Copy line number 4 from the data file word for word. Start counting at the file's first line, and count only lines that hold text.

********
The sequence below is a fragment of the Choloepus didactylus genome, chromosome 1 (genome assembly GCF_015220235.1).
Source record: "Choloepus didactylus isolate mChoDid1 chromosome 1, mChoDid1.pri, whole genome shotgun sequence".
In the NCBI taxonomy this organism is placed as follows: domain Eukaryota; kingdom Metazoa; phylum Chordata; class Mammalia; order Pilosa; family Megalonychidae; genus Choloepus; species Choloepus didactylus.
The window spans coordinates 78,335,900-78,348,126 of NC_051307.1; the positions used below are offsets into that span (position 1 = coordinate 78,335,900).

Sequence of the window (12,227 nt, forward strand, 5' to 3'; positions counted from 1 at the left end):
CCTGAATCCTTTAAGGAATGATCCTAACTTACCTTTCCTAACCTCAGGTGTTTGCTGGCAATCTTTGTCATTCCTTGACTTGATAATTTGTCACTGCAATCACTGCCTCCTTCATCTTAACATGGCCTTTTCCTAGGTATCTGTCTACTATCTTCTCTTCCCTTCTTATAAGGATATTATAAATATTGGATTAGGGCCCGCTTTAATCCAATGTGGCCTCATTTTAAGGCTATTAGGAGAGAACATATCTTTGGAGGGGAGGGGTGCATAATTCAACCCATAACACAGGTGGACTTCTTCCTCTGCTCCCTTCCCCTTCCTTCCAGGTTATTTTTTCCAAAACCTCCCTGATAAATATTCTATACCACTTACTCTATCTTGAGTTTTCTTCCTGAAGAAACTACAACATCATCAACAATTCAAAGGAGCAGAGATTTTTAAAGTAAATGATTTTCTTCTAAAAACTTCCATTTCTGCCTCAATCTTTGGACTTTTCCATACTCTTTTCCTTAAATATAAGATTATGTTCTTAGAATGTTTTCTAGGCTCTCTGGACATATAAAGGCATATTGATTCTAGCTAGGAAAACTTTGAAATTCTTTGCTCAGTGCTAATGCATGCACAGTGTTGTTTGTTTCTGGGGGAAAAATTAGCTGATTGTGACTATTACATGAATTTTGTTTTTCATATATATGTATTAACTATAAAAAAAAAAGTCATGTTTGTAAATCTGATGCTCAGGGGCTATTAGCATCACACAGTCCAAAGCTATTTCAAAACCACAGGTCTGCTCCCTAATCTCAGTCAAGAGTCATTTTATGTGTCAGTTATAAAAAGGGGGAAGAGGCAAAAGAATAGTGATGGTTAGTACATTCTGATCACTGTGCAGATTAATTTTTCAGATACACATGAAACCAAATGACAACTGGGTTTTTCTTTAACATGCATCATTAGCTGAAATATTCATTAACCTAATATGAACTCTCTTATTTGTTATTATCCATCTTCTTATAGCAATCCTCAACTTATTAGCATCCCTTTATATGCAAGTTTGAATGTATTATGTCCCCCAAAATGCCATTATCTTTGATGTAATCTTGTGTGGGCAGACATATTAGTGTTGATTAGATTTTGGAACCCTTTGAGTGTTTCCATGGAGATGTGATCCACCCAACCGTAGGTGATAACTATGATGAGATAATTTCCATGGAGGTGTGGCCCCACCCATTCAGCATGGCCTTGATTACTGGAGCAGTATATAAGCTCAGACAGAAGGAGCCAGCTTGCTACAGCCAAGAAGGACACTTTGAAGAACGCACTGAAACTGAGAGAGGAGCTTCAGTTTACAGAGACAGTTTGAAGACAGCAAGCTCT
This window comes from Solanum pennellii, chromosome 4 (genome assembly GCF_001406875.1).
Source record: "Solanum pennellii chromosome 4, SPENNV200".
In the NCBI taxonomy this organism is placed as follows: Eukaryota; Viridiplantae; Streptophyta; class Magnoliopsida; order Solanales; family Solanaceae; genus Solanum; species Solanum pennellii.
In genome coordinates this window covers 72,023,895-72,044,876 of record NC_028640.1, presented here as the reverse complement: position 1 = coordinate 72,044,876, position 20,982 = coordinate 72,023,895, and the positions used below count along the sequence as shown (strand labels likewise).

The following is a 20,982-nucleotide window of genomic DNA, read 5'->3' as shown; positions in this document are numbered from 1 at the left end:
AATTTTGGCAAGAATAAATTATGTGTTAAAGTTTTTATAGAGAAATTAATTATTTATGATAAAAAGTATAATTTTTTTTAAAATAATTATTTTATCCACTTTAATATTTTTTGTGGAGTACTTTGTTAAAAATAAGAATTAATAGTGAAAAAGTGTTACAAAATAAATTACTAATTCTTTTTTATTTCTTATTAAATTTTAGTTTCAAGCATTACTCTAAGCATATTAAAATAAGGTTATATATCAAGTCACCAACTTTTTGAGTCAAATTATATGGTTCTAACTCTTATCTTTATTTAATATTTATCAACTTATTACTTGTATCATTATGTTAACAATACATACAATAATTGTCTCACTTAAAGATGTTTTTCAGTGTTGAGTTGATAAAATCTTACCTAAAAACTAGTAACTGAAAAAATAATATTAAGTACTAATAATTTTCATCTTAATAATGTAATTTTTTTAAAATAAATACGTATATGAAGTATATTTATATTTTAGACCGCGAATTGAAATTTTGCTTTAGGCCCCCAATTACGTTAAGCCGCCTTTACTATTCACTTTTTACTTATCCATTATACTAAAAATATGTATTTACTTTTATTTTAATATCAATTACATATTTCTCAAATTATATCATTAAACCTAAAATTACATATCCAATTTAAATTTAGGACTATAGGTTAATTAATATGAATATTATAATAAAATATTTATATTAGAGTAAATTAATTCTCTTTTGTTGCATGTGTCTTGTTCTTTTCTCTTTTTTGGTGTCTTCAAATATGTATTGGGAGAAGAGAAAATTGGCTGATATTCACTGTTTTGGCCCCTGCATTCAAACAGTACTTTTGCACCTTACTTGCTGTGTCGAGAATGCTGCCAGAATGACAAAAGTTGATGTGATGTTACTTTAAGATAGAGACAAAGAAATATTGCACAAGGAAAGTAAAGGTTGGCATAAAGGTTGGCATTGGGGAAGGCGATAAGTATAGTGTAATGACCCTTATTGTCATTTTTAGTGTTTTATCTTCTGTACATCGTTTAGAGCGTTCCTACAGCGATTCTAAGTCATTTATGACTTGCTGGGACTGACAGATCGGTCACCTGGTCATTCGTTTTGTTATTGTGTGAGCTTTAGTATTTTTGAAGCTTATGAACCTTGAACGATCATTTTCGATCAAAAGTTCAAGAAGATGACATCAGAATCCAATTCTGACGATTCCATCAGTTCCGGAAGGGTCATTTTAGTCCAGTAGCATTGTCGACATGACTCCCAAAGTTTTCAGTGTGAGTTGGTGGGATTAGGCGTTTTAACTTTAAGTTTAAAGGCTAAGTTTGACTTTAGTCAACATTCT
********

The window spans coordinates 78,335,900-78,348,126 of NC_051307.1; the positions used below are offsets into that span (position 1 = coordinate 78,335,900).